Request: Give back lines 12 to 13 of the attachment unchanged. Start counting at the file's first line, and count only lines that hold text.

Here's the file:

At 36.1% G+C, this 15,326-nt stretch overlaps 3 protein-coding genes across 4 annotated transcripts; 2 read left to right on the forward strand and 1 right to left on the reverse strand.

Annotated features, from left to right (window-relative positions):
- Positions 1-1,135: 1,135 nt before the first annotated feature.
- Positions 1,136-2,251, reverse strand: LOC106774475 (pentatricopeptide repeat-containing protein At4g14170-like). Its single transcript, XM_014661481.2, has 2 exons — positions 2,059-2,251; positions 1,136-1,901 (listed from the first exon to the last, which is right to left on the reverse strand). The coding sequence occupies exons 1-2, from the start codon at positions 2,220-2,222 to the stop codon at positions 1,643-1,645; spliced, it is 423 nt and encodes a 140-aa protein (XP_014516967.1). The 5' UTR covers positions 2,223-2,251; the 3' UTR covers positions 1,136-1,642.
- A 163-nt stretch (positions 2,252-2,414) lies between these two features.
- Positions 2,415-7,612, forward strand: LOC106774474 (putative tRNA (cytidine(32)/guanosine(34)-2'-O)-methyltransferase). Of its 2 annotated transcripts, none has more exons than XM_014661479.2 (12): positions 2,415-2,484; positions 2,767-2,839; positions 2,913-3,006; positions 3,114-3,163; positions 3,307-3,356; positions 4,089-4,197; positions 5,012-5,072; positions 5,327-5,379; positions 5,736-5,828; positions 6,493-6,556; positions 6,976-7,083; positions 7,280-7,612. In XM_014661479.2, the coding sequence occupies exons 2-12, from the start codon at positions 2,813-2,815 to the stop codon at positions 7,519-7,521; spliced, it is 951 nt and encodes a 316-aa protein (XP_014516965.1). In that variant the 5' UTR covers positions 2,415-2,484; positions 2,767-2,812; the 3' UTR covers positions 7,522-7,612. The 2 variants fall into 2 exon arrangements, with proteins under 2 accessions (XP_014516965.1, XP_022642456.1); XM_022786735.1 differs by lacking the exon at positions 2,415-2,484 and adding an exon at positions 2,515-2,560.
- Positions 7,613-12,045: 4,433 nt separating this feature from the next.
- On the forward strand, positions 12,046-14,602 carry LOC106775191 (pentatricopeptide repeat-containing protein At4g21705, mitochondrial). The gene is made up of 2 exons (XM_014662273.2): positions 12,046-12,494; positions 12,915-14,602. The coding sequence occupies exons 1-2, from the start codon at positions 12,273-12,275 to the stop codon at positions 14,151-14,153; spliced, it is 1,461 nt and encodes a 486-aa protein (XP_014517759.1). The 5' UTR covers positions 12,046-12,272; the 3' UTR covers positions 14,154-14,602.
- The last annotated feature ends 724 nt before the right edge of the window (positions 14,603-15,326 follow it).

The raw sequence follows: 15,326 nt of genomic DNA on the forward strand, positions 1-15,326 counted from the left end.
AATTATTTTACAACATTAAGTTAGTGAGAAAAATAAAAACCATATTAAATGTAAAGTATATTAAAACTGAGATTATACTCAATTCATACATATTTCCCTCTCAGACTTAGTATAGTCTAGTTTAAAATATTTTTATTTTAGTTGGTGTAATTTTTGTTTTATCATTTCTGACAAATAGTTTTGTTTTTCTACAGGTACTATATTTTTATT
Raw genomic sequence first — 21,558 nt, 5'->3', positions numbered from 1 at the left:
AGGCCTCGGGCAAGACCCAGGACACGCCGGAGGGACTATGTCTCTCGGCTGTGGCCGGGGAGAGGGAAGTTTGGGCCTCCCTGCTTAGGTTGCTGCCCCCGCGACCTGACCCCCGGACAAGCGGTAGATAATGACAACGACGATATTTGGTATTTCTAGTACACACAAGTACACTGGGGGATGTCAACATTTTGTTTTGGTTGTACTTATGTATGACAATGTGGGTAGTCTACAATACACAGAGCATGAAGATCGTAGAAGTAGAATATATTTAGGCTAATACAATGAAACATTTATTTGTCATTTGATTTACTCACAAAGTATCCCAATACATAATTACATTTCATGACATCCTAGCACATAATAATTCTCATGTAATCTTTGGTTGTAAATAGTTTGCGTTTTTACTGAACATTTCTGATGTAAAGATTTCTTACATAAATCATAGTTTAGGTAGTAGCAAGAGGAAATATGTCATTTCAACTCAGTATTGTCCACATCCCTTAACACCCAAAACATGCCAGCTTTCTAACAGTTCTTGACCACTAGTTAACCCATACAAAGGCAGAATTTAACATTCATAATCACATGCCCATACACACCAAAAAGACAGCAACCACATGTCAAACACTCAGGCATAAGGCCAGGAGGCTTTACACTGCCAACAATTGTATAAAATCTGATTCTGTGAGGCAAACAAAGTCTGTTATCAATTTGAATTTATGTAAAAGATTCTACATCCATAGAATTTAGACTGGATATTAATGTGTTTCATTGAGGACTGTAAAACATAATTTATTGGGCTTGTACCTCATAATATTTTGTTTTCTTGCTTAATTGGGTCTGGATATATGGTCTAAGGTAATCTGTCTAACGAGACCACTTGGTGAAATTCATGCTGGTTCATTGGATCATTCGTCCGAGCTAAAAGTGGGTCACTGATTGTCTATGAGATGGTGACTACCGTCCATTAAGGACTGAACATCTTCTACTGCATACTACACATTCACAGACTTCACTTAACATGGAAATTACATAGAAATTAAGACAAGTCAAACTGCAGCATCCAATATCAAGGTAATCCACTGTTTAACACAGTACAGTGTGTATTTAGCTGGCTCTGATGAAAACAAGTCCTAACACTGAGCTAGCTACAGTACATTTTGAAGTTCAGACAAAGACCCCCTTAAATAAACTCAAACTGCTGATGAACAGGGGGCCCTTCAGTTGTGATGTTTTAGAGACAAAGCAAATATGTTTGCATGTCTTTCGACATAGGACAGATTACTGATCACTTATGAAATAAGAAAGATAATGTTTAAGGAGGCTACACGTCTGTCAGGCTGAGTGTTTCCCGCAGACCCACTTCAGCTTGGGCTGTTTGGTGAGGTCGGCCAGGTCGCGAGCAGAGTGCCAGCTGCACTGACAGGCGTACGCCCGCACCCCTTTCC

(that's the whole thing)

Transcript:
Raw genomic sequence first — 21,558 nt, 5'->3', positions numbered from 1 at the left:
AGGCCTCGGGCAAGACCCAGGACACGCCGGAGGGACTATGTCTCTCGGCTGTGGCCGGGGAGAGGGAAGTTTGGGCCTCCCTGCTTAGGTTGCTGCCCCCGCGACCTGACCCCCGGACAAGCGGTAGATAATGACAACGACGATATTTGGTATTTCTAGTACACACAAGTACACTGGGGGATGTCAACATTTTGTTTTGGTTGTACTTATGTATGACAATGTGGGTAGTCTACAATACACAGAGCATGAAGATCGTAGAAGTAGAATATATTTAGGCTAATACAATGAAACATTTATTTGTCATTTGATTTACTCACAAAGTATCCCAATACATAATTACATTTCATGACATCCTAGCACATAATAATTCTCATGTAATCTTTGGTTGTAAATAGTTTGCGTTTTTACTGAACATTTCTGATGTAAAGATTTCTTACATAAATCATAGTTTAGGTAGTAGCAAGAGGAAATATGTCATTTCAACTCAGTATTGTCCACATCCCTTAACACCCAAAACATGCCAGCTTTCTAACAGTTCTTGACCACTAGTTAACCCATACAAAGGCAGAATTTAACATTCATAATCACATGCCCATACACACCAAAAAGACAGCAACCACATGTCAAACACTCAGGCATAAGGCCAGGAGGCTTTACACTGCCAACAATTGTATAAAATCTGATTCTGTGAGGCAAACAAAGTCTGTTATCAATTTGAATTTATGTAAAAGATTCTACATCCATAGAATTTAGACTGGATATTAATGTGTTTCATTGAGGACTGTAAAACATAATTTATTGGGCTTGTACCTCATAATATTTTGTTTTCTTGCTTAATTGGGTCTGGATATATGGTCTAAGGTAATCTGTCTAACGAGACCACTTGGTGAAATTCATGCTGGTTCATTGGATCATTCGTCCGAGCTAAAAGTGGGTCACTGATTGTCTATGAGATGGTGACTACCGTCCATTAAGGACTGAACATCTTCTACTGCATACTACACATTCACAGACTTCACTTAACATGGAAATTACATAGAAATTAAGACAAGTCAAACTGCAGCATCCAATATCAAGGTAATCCACTGTTTAACACAGTACAGTGTGTATTTAGCTGGCTCTGATGAAAACAAGTCCTAACACTGAGCTAGCTACAGTACATTTTGAAGTTCAGACAAAGACCCCCTTAAATAAACTCAAACTGCTGATGAACAGGGGGCCCTTCAGTTGTGATGTTTTAGAGACAAAGCAAATATGTTTGCATGTCTTTCGACATAGGACAGATTACTGATCACTTATGAAATAAGAAAGATAATGTTTAAGGAGGCTACACGTCTGTCAGGCTGAGTGTTTCCCGCAGACCCACTTCAGCTTGGGCTGTTTGGTGAGGTCGGCCAGGTCGCGAGCAGAGTGCCAGCTGCACTGACAGGCGTACGCCCGCACCCCTTTCC